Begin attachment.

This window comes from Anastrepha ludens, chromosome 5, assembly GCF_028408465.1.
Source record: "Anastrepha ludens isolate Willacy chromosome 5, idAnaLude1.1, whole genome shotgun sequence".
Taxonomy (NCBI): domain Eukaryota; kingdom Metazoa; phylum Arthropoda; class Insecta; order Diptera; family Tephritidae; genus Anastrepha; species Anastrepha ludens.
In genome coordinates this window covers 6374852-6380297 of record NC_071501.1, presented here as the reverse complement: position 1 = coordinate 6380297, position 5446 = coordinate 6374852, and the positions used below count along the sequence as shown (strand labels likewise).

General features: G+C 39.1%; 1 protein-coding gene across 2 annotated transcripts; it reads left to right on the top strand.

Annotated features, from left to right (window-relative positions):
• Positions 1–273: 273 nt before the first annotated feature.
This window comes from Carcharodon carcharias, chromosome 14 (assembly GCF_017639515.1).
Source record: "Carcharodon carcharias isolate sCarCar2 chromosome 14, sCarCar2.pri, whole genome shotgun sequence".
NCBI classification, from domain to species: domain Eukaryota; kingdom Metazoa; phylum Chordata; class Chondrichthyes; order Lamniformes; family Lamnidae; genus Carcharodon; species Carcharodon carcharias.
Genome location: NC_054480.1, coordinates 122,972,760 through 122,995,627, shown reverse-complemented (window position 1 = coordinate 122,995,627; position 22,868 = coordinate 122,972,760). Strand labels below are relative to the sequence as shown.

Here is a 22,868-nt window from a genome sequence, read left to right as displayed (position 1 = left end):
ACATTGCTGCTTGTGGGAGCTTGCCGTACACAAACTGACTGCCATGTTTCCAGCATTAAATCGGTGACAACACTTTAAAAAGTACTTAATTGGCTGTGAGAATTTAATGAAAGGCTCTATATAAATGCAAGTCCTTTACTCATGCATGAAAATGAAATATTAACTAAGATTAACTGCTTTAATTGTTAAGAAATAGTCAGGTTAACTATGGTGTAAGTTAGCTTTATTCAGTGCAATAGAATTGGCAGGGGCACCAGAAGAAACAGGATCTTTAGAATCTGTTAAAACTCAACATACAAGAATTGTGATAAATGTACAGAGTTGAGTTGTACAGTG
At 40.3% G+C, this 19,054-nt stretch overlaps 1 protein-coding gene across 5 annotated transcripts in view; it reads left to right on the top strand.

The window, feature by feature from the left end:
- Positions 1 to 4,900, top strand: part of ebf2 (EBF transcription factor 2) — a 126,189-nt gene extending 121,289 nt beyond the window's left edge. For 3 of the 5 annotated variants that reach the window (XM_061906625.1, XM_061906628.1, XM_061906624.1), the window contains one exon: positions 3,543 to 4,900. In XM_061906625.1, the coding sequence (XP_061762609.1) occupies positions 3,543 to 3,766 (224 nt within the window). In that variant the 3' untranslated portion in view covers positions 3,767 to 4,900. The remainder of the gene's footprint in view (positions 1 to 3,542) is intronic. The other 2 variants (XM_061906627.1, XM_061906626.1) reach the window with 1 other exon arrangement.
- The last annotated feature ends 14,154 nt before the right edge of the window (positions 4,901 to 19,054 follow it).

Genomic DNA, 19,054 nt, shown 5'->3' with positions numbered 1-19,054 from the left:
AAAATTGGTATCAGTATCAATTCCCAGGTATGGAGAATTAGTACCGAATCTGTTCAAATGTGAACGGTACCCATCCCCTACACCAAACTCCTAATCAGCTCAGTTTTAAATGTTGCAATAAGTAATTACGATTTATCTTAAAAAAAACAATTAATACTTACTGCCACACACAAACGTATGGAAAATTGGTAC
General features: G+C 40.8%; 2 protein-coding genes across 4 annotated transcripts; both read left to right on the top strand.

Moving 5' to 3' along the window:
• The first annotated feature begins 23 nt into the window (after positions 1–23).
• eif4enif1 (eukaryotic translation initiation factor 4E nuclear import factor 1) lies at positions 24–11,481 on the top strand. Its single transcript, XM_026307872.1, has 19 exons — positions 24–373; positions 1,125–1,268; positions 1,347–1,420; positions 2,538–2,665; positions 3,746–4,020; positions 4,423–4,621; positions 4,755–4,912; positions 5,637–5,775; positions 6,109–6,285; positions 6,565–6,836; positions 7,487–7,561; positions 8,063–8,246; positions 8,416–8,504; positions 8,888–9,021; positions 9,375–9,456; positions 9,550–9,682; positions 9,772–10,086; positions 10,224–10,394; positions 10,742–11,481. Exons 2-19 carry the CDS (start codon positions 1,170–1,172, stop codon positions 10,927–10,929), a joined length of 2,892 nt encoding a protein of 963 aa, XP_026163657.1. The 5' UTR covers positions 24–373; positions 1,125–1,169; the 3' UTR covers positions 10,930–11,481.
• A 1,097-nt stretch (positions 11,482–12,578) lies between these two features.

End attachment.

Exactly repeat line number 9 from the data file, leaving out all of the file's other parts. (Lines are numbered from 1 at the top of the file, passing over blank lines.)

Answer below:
Source record: "Carcharodon carcharias isolate sCarCar2 chromosome 14, sCarCar2.pri, whole genome shotgun sequence".